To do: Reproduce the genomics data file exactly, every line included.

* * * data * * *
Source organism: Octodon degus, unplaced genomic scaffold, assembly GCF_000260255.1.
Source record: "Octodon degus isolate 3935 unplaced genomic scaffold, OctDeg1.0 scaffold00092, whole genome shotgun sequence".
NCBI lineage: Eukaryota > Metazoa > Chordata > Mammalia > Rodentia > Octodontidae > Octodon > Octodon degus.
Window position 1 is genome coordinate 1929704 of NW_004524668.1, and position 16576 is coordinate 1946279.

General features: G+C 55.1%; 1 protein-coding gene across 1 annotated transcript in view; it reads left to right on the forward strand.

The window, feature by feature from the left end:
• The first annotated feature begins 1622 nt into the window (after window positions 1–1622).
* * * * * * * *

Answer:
Source organism: Octodon degus, unplaced genomic scaffold, assembly GCF_000260255.1.
Source record: "Octodon degus isolate 3935 unplaced genomic scaffold, OctDeg1.0 scaffold00092, whole genome shotgun sequence".
NCBI lineage: Eukaryota > Metazoa > Chordata > Mammalia > Rodentia > Octodontidae > Octodon > Octodon degus.
Window position 1 is genome coordinate 1929704 of NW_004524668.1, and position 16576 is coordinate 1946279.

General features: G+C 55.1%; 1 protein-coding gene across 1 annotated transcript in view; it reads left to right on the forward strand.

The window, feature by feature from the left end:
• The first annotated feature begins 1622 nt into the window (after window positions 1–1622).